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North Carolina’s First Amendment: Provisional Protections for Liberty in a State Constitution

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Photo Credit: Courtesy of Jimmy Emerson, DVM

By Adam Griffin; Staff Member (Vol. 16)

North Carolina’s First Amendment

Before the ratification of the Fourteenth Amendment, and before the Supreme Court doctrine of incorporation was created to impose the protections of the First Amendment against the State Governments, most State Constitutions had sister provisions that protected core First Amendment liberties. The existence of these provisions was a principal reason that the Federalist Framers of the Constitution argued against the need for a Federal Bill of Rights. So long as the States recognized these fundamental freedoms in their constitutions, and the people remained conscious of the natural existence of these rights, they would be protected by the structural limits on government and the censorial check on excesses of power imposed by an active, informed, and alert citizenry.

The North Carolina Constitution and Declaration of Rights provided such First Amendment protections for its citizens in separate clauses of its fundamental charter. The freedom of the press, the freedom of assembly and petition, the freedom of conscience, and the free exercise of religion, and prohibition on an establishment of religion were all rights protected in North Carolina’s original 1776 Constitution. Surprisingly to modern eyes, the original North Carolina State Constitution did not include an express provision protecting the freedom of speech.

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Protecting Protestors’ First Amendment Rights, or Silently Supporting a Government’s View? Charlottesville Under the Government Speech Doctrine

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Photo Credit: Courtesy of Stephen Melkisethian

By Sarah Rozek; Staff Member (Vol. 16)

Charlottesville, a city in West Central Virginia, has a population of more than 200,000. It was not, however, the city’s size, its great selection of wineries, or its world-class university which made it into the headlines this year. Rather, it was the “Unite the Right” torchlight rally, which started on a Saturday night in August, and that “would prove to be the catalyst for a horrific 24 hours in this usually quiet college town that would come to be seen by the nation and world as a day of racial rage, hate, violence and death.

The rally was organized by white supremacists to protest the removal of the statue of Robert E. Lee from Emancipation Park in Charlottesville. The rally proved to be deadly with violent confrontations erupting between the “Unite the Right” protesters and counter-protesters. One person was left dead after a car plowed into a group of counter-protesters, and at least 34 people were wounded in the clashes. However, it was not just the protests or their deadly aftermath that captured the nation that day. News of police inaction and allegations of police’s failure to protect protesters, coupled with President Trump’s condemnation of violence on “many sides” were what left pressing questions and doubts in many people’s minds.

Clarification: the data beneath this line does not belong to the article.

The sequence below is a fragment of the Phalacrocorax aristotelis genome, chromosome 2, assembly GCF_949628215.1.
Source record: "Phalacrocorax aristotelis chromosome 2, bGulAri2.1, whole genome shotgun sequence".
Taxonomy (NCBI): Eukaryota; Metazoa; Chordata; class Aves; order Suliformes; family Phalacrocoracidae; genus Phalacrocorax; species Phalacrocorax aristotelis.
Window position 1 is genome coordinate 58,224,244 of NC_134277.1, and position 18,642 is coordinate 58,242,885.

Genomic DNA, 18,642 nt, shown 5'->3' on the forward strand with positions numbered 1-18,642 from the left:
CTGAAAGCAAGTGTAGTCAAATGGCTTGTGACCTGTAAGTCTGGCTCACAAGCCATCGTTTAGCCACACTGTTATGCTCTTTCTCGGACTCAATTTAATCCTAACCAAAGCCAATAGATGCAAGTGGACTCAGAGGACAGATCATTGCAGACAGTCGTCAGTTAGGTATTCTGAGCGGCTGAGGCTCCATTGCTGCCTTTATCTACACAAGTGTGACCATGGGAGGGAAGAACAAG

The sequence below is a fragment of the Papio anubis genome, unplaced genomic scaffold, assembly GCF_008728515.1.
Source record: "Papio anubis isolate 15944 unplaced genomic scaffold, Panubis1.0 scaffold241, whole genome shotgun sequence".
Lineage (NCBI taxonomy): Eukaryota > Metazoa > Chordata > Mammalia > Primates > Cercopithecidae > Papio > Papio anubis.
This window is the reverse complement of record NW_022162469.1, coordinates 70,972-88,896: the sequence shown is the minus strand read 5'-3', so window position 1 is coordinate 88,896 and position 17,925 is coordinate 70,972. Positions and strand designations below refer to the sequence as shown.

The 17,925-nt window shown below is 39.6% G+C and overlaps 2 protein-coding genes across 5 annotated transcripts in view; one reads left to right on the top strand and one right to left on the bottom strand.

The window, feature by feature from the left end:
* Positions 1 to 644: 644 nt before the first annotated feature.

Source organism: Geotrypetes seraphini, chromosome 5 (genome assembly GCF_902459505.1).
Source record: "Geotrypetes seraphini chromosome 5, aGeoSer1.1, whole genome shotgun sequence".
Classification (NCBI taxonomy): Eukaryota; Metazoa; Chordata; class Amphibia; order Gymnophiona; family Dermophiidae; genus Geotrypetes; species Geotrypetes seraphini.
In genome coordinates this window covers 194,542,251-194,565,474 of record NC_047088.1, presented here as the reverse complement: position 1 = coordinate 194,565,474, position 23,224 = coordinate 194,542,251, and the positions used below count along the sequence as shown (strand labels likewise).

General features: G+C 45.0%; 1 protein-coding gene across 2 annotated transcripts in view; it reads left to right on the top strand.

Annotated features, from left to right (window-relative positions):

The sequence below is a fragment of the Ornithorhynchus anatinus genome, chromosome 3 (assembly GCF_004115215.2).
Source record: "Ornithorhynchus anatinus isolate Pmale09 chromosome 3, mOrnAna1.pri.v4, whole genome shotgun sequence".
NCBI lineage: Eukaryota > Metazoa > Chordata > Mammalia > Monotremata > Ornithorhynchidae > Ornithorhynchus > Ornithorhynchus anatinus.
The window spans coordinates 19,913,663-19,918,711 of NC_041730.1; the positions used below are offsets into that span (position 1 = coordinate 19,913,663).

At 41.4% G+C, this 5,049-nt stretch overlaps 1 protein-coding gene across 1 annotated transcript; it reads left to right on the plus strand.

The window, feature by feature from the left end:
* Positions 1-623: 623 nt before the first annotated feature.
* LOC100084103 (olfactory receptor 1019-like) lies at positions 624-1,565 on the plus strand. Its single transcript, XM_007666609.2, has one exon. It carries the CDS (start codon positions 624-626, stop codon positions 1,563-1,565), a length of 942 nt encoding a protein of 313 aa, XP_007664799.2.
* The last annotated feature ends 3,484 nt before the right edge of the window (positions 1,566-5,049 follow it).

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First Amendment Newsflash 10/30-11/12

Welcome to First Amendment Newsflash, the First Amendment Law Review’s bi-weekly roundup of the latest in free expression and religious freedom news and commentary. Check here every other Sunday for a new edition! Need First Amendment news in the meantime? Follow FALR on Twitter and Facebook for regular updates.

Photo Credit: Courtesy of Pete Sheffield

Federal Court News

Progressive group One Wisconsin Now has sued Republican lawmakers for blocking the group on Twitter, which the group alleges violates the First Amendment.

Citing the First Amendment, the Ninth Circuit lifted a gag order that had prevented the Salt Lake Comic Con from discussing its ongoing trademark lawsuit.

In the case of the 40-foot cross in Maryland deemed a First Amendment violation by the Fourth Circuit, supporters have asked the Fourth Circuit to rehear the case en banc.

A federal judge issued an injunction, saying the Lehigh County, Pennsylvania, seal featuring a cross violates the establishment clause.

Valencia College in Florida settled a First Amendment lawsuit brought by three former students. The suit alleged that the college retaliated against students when they complained about being subjected to required trans-vaginal ultrasounds.